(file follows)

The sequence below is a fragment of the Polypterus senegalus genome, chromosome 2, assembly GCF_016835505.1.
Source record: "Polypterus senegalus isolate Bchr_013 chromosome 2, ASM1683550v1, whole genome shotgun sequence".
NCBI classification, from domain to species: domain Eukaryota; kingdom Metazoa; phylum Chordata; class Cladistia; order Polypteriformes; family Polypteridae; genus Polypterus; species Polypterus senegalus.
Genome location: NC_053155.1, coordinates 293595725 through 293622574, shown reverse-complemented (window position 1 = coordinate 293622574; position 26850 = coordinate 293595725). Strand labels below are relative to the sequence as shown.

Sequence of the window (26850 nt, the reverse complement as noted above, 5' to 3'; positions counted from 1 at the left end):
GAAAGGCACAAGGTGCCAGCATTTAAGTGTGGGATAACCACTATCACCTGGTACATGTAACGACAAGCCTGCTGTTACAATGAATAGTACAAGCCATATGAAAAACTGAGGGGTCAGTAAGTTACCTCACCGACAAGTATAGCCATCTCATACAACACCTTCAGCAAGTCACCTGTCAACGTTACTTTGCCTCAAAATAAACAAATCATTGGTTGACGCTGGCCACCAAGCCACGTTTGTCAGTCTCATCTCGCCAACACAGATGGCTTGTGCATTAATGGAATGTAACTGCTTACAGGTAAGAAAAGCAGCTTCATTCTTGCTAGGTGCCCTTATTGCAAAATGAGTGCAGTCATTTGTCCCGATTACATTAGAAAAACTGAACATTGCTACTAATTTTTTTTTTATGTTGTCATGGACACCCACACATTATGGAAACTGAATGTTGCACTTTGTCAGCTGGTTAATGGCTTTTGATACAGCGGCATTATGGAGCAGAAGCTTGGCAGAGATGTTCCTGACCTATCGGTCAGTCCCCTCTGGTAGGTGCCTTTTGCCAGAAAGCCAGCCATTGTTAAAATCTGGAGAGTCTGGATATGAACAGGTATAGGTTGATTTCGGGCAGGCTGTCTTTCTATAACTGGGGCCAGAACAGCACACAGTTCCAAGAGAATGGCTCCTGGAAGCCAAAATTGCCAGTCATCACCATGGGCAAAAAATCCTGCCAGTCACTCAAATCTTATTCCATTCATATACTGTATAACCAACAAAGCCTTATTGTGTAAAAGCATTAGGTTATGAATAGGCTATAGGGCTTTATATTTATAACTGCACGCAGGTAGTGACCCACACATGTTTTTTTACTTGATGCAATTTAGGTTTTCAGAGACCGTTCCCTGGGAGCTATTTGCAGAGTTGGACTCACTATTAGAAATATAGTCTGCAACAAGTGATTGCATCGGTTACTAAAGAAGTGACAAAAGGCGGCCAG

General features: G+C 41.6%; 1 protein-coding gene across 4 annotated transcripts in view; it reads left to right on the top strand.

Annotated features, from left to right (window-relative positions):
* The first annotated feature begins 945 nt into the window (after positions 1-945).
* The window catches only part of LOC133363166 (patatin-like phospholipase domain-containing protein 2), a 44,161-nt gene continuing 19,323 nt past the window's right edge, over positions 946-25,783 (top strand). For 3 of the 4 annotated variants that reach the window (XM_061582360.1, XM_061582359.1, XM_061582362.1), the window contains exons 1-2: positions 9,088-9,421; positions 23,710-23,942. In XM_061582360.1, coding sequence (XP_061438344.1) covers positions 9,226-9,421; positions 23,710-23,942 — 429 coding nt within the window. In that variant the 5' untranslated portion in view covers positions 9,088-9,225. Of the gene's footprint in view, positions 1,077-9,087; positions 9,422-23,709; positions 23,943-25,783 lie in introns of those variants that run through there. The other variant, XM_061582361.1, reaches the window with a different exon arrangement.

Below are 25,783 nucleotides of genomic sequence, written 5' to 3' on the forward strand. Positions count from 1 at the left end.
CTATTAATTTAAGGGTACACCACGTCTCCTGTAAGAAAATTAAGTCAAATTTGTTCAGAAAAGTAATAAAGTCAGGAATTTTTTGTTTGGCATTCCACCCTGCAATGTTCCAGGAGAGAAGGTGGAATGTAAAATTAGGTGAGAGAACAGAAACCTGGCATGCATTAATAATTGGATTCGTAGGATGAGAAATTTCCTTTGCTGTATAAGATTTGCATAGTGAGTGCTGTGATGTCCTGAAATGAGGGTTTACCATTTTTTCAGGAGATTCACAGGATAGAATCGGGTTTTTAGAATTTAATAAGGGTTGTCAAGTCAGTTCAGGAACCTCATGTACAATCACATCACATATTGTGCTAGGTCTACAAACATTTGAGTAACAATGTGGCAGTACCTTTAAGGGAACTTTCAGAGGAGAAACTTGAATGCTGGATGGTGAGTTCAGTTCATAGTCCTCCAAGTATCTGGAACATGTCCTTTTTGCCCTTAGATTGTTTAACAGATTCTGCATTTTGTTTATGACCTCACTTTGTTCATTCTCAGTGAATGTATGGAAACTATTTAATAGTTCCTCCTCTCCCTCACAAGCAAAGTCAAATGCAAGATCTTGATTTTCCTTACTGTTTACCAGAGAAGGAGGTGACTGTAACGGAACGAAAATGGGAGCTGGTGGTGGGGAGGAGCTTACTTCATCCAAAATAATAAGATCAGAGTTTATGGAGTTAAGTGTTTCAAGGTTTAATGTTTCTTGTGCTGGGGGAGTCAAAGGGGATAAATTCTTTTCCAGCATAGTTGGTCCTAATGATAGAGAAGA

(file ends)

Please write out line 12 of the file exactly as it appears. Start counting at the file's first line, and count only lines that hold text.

CTATTAATTTAAGGGTACACCACGTCTCCTGTAAGAAAATTAAGTCAAATTTGTTCAGAAAAGTAATAAAGTCAGGAATTTTTTGTTTGGCATTCCACCCTGCAATGTTCCAGGAGAGAAGGTGGAATGTAAAATTAGGTGAGAGAACAGAAACCTGGCATGCATTAATAATTGGATTCGTAGGATGAGAAATTTCCTTTGCTGTATAAGATTTGCATAGTGAGTGCTGTGATGTCCTGAAATGAGGGTTTACCATTTTTTCAGGAGATTCACAGGATAGAATCGGGTTTTTAGAATTTAATAAGGGTTGTCAAGTCAGTTCAGGAACCTCATGTACAATCACATCACATATTGTGCTAGGTCTACAAACATTTGAGTAACAATGTGGCAGTACCTTTAAGGGAACTTTCAGAGGAGAAACTTGAATGCTGGATGGTGAGTTCAGTTCATAGTCCTCCAAGTATCTGGAACATGTCCTTTTTGCCCTTAGATTGTTTAACAGATTCTGCATTTTGTTTATGACCTCACTTTGTTCATTCTCAGTGAATGTATGGAAACTATTTAATAGTTCCTCCTCTCCCTCACAAGCAAAGTCAAATGCAAGATCTTGATTTTCCTTACTGTTTACCAGAGAAGGAGGTGACTGTAACGGAACGAAAATGGGAGCTGGTGGTGGGGAGGAGCTTACTTCATCCAAAATAATAAGATCAGAGTTTATGGAGTTAAGTGTTTCAAGGTTTAATGTTTCTTGTGCTGGGGGAGTCAAAGGGGATAAATTCTTTTCCAGCATAGTTGGTCCTAATGATAGAGAAGA